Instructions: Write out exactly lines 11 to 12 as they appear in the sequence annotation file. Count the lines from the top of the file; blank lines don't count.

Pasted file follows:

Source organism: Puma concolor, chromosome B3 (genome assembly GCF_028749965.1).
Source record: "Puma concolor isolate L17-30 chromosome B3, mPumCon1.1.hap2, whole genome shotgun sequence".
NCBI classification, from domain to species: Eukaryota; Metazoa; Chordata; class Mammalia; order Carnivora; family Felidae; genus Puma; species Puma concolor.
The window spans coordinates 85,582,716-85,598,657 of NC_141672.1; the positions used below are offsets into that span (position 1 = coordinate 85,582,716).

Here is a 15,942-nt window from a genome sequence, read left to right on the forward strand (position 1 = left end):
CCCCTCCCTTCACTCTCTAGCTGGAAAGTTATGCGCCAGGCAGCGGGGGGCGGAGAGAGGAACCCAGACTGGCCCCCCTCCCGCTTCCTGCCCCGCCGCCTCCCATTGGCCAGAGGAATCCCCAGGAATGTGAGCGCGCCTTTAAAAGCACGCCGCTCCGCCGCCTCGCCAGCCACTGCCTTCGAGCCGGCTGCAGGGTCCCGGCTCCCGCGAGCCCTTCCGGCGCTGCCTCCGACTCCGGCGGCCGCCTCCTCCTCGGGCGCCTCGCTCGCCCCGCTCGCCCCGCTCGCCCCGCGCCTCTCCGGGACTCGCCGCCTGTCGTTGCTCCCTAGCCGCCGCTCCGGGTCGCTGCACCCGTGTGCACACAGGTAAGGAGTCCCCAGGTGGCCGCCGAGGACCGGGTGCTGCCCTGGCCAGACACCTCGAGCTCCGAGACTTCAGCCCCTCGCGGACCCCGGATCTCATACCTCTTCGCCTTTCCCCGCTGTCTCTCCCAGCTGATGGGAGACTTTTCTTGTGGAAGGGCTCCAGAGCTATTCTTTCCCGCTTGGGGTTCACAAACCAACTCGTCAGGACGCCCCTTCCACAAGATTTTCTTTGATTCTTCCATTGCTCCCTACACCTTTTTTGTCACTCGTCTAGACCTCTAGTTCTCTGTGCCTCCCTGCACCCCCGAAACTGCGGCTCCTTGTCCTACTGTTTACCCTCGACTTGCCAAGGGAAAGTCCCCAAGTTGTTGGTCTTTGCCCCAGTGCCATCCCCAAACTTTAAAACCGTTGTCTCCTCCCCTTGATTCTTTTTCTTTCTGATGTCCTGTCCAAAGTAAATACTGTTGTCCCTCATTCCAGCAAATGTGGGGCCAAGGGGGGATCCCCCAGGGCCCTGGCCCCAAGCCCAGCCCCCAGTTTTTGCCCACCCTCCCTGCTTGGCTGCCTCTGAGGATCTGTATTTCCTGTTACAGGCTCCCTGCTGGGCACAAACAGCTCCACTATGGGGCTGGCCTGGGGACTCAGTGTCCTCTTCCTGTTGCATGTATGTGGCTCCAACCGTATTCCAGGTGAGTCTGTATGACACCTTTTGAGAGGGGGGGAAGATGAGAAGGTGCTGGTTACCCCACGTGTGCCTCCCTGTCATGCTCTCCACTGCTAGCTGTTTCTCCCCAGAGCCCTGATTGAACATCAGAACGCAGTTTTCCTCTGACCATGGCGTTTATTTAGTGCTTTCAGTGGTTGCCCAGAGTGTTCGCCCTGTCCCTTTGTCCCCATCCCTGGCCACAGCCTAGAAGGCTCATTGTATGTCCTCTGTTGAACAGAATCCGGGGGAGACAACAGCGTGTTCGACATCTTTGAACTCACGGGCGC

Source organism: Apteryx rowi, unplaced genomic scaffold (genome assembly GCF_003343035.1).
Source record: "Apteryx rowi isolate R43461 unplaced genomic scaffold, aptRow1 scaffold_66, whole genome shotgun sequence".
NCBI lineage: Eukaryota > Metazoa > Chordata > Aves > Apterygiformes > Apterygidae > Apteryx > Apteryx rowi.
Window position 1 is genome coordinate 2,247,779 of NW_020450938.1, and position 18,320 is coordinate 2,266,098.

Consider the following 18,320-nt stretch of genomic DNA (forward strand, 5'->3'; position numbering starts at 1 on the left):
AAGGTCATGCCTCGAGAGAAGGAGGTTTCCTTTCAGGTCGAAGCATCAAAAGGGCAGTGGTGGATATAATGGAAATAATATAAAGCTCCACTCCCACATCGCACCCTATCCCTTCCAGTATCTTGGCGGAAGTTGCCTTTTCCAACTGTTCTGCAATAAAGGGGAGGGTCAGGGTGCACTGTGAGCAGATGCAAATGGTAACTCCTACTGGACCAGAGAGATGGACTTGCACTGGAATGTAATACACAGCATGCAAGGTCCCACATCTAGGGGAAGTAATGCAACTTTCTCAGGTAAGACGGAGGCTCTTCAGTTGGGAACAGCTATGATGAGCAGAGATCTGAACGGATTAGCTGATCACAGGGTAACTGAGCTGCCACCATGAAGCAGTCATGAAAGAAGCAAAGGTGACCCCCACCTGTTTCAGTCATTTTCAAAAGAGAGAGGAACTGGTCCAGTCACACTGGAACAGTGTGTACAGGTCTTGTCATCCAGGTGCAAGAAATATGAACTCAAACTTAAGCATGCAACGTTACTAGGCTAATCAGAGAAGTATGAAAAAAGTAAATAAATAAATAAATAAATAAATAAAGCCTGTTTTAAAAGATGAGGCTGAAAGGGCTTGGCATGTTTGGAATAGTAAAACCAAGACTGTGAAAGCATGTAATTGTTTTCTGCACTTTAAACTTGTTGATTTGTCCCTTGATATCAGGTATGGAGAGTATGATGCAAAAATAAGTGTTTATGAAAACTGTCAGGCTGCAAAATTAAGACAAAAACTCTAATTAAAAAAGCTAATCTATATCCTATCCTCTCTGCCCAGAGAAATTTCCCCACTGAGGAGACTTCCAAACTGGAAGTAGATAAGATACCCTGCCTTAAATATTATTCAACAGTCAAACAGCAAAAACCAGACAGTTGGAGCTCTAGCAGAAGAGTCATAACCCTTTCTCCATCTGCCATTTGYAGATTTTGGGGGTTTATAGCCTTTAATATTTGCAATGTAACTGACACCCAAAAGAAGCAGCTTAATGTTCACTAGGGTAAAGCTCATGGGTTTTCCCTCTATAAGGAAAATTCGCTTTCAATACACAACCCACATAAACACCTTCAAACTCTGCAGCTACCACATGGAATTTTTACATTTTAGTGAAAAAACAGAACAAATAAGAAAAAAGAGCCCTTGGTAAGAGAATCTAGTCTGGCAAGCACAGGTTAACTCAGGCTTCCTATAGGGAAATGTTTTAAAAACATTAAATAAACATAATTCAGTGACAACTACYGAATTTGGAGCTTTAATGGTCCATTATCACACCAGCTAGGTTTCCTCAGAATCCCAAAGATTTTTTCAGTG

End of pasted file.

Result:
Consider the following 18,320-nt stretch of genomic DNA (forward strand, 5'->3'; position numbering starts at 1 on the left):
AAGGTCATGCCTCGAGAGAAGGAGGTTTCCTTTCAGGTCGAAGCATCAAAAGGGCAGTGGTGGATATAATGGAAATAATATAAAGCTCCACTCCCACATCGCACCCTATCCCTTCCAGTATCTTGGCGGAAGTTGCCTTTTCCAACTGTTCTGCAATAAAGGGGAGGGTCAGGGTGCACTGTGAGCAGATGCAAATGGTAACTCCTACTGGACCAGAGAGATGGACTTGCACTGGAATGTAATACACAGCATGCAAGGTCCCACATCTAGGGGAAGTAATGCAACTTTCTCAGGTAAGACGGAGGCTCTTCAGTTGGGAACAGCTATGATGAGCAGAGATCTGAACGGATTAGCTGATCACAGGGTAACTGAGCTGCCACCATGAAGCAGTCATGAAAGAAGCAAAGGTGACCCCCACCTGTTTCAGTCATTTTCAAAAGAGAGAGGAACTGGTCCAGTCACACTGGAACAGTGTGTACAGGTCTTGTCATCCAGGTGCAAGAAATATGAACTCAAACTTAAGCATGCAACGTTACTAGGCTAATCAGAGAAGTATGAAAAAAGTAAATAAATAAATAAATAAATAAATAAAGCCTGTTTTAAAAGATGAGGCTGAAAGGGCTTGGCATGTTTGGAATAGTAAAACCAAGACTGTGAAAGCATGTAATTGTTTTCTGCACTTTAAACTTGTTGATTTGTCCCTTGATATCAGGTATGGAGAGTATGATGCAAAAATAAGTGTTTATGAAAACTGTCAGGCTGCAAAATTAAGACAAAAACTCTAATTAAAAAAGCTAATCTATATCCTATCCTCTCTGCCCAGAGAAATTTCCCCACTGAGGAGACTTCCAAACTGGAAGTAGATAAGATACCCTGCCTTAAATATTATTCAACAGTCAAACAGCAAAAACCAGACAGTTGGAGCTCTAGCAGAAGAGTCATAACCCTTTCTCCATCTGCCATTTGYAGATTTTGGGGGTTTATAGCCTTTAATATTTGCAATGTAACTGACACCCAAAAGAAGCAGCTTAATGTTCACTAGGGTAAAGCTCATGGGTTTTCCCTCTATAAGGAAAATTCGCTTTCAATACACAACCCACATAAACACCTTCAAACTCTGCAGCTACCACATGGAATTTTTACATTTTAGTGAAAAAACAGAACAAATAAGAAAAAAGAGCCCTTGGTAAGAGAATCTAGTCTGGCAAGCACAGGTTAACTCAGGCTTCCTATAGGGAAATGTTTTAAAAACATTAAATAAACATAATTCAGTGACAACTACYGAATTTGGAGCTTTAATGGTCCATTATCACACCAGCTAGGTTTCCTCAGAATCCCAAAGATTTTTTCAGTG